A Pride and Prejudice Sequel about Anne de Bourgh
Rating: 3 out of 5 stars
Darcy and Anne, originally self-published as A Letter from Lady Catherine in 2007, is a Pride and Prejudice sequel that takes place two years after the Darcy’s marriage and identifies Mr. Darcy’s sickly and unmarried cousin, Anne de Bourgh, as our heroine. Many readers have often wondered whatever became of Anne de Bourgh after Pride and Prejudice. Did she find happiness? Did she ever marry? How did she survive living with Lady Catherine after the marriage of Elizabeth Bennet and Mr. Darcy?
I, for one, am delighted that authors, such as Judith Brocklehurst, have penned Pride and Prejudice sequels that focus more on Anne de Bourgh than Darcy and Elizabeth (other authors include Carrie Bebris and Joan Ellen Delman). I feel a great sympathy for Anne and I believe that there is more to her than being plain and sickly.
The only way for Anne to gain happiness and independence would be for her to escape from the power of her domineering and overbearing mother, Lady Catherine de Bourgh. On their way to Pemberley (Lady Catherine’s attempts to find a husband for Anne at Rosings were not successful so she must search elsewhere) Lady Catherine injures herself and must remain at a hotel 15 miles away from Pemberley until she can travel again. Lady Catherine soon becomes enamored with Burley, the water resort town where she is detained, and enjoys the attention her rank and wealth give her there. She also anticipates the arrival of the Duchess of Stilbury and decides to remain in Burley while Anne travels the rest of the way to Pemberley with Darcy and Georgiana. At last, here is an opportunity for Anne to experience some freedom, happiness, and possibly love…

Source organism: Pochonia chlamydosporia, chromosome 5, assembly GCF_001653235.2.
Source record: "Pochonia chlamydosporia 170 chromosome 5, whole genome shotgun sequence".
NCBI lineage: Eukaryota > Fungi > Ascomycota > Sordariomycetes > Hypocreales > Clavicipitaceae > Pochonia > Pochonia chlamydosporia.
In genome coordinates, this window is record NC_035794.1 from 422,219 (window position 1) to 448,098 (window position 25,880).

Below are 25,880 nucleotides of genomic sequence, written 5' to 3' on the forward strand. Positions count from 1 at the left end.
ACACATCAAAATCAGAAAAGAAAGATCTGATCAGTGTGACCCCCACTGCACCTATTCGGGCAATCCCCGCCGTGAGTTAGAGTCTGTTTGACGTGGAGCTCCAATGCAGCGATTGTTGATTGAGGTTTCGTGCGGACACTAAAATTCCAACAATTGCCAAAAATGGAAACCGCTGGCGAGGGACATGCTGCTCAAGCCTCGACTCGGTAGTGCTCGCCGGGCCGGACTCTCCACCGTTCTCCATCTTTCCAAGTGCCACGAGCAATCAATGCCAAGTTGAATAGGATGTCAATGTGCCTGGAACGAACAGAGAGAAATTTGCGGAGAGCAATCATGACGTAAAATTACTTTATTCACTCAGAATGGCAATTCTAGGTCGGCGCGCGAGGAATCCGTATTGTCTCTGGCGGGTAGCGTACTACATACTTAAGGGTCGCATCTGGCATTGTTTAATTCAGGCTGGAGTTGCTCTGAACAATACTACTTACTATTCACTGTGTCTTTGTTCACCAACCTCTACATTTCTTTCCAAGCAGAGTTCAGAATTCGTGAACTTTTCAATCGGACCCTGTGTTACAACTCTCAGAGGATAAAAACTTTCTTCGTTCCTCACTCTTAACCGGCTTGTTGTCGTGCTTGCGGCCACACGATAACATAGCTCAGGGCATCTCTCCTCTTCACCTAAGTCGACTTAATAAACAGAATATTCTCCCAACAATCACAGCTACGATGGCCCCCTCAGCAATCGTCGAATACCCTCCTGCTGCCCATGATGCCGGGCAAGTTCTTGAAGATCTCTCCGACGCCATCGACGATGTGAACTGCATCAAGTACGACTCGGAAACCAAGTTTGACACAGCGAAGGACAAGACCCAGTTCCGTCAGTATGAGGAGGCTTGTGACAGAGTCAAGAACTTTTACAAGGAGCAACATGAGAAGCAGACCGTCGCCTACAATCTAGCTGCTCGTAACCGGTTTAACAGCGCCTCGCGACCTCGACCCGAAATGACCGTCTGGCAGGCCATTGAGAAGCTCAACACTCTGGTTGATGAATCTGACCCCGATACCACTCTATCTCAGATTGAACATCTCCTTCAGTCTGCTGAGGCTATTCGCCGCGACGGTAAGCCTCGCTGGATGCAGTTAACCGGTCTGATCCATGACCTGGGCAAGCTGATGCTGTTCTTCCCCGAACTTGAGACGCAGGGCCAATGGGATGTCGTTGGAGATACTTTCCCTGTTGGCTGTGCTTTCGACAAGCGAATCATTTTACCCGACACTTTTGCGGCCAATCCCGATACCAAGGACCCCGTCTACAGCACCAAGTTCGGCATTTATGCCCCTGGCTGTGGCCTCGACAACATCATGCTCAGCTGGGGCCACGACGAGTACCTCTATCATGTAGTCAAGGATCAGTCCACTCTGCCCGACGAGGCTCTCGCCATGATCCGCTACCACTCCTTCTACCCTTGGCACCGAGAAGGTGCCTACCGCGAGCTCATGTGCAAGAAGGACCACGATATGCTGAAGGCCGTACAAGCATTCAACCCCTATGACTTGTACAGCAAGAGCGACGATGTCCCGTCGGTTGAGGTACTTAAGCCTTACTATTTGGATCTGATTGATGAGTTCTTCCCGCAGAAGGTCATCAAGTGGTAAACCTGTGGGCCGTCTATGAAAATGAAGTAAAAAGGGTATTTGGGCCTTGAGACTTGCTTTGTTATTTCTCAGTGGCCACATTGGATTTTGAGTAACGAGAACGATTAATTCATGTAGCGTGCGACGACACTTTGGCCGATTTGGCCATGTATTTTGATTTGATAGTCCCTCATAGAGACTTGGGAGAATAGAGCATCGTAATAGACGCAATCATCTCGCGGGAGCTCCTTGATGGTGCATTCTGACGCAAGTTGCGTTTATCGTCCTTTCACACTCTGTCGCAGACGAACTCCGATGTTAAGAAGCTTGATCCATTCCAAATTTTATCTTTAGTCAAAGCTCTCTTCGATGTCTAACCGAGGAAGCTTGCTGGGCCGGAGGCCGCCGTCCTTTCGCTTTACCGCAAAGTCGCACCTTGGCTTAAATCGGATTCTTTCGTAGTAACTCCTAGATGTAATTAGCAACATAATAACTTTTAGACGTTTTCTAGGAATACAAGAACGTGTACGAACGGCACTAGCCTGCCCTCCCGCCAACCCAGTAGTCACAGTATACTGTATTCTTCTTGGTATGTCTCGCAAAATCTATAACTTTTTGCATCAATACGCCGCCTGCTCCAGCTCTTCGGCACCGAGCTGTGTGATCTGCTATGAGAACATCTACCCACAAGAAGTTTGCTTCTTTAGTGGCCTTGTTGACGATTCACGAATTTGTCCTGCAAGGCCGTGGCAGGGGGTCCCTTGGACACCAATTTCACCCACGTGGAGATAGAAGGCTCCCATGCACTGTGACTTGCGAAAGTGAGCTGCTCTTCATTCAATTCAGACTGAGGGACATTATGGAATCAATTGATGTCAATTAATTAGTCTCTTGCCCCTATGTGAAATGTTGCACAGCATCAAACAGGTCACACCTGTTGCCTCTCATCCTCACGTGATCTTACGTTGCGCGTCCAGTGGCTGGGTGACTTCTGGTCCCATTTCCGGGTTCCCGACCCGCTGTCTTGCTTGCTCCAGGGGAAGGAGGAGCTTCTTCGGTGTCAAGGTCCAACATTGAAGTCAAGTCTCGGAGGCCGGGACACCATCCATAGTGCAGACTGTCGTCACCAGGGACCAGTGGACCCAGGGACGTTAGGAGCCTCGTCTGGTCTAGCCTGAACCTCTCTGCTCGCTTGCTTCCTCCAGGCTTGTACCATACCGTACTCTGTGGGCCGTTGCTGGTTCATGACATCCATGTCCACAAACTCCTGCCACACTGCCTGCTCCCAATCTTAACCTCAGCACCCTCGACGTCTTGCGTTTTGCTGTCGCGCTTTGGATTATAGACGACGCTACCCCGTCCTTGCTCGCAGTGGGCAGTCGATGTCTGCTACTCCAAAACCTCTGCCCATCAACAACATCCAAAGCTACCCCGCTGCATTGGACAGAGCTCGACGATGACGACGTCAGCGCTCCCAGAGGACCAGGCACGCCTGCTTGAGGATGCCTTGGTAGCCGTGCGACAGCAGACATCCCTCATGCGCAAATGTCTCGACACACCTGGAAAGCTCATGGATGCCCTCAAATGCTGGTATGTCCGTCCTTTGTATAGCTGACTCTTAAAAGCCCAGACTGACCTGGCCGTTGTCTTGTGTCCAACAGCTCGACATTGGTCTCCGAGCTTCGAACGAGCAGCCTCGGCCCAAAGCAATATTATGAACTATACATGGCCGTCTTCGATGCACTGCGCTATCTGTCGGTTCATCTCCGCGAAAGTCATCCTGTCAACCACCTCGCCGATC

I enjoyed seeing Anne grow as a person and receive a “makeover;” she transformed into a delightful heroine. However, there were a few things about this book that I did not like, one being the lack of romance. I was very happy to see a couple of hints of romantic interest between Anne and another character, but I was surprised that after a mere week and a few conversations both characters arrived at the conclusion that they were in love. No emotions, no suspense, no tension, just “he loves me, and I love him.” In addition, I frequently felt Lady Catherine’s character and actions were very implausible; I don’t think she would relinquish her hold over Anne so easily.
I recommend this book to anyone who is interested in Anne de Bourgh and to readers who will not mind the characters of Elizabeth and Darcy being in the background. The title of this novel is a little misleading because Darcy is not a major part of the story, it is mostly about Anne de Bourgh. I didn’t mind the lack Darcy and Elizabeth; I found it a refreshing change to have a sequel about Anne de Bourgh even though it did not satisfy me completely.